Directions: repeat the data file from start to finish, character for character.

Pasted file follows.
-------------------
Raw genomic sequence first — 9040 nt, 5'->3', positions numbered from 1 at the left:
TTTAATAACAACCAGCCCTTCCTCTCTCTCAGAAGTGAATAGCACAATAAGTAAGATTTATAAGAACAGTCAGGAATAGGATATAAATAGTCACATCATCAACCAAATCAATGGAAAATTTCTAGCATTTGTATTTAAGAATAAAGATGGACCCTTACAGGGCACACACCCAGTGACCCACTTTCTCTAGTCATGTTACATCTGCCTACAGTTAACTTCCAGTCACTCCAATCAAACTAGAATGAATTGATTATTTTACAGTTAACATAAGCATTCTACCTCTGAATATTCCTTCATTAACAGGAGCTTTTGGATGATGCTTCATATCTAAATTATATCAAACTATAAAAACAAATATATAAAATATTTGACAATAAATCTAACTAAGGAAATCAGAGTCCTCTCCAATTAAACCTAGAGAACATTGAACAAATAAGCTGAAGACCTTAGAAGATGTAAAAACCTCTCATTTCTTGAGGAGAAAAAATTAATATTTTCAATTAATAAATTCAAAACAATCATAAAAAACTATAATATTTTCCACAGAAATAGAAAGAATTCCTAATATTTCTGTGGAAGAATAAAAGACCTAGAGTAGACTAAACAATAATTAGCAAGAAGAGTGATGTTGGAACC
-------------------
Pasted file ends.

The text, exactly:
Raw genomic sequence first — 9040 nt, 5'->3', positions numbered from 1 at the left:
TTTAATAACAACCAGCCCTTCCTCTCTCTCAGAAGTGAATAGCACAATAAGTAAGATTTATAAGAACAGTCAGGAATAGGATATAAATAGTCACATCATCAACCAAATCAATGGAAAATTTCTAGCATTTGTATTTAAGAATAAAGATGGACCCTTACAGGGCACACACCCAGTGACCCACTTTCTCTAGTCATGTTACATCTGCCTACAGTTAACTTCCAGTCACTCCAATCAAACTAGAATGAATTGATTATTTTACAGTTAACATAAGCATTCTACCTCTGAATATTCCTTCATTAACAGGAGCTTTTGGATGATGCTTCATATCTAAATTATATCAAACTATAAAAACAAATATATAAAATATTTGACAATAAATCTAACTAAGGAAATCAGAGTCCTCTCCAATTAAACCTAGAGAACATTGAACAAATAAGCTGAAGACCTTAGAAGATGTAAAAACCTCTCATTTCTTGAGGAGAAAAAATTAATATTTTCAATTAATAAATTCAAAACAATCATAAAAAACTATAATATTTTCCACAGAAATAGAAAGAATTCCTAATATTTCTGTGGAAGAATAAAAGACCTAGAGTAGACTAAACAATAATTAGCAAGAAGAGTGATGTTGGAACC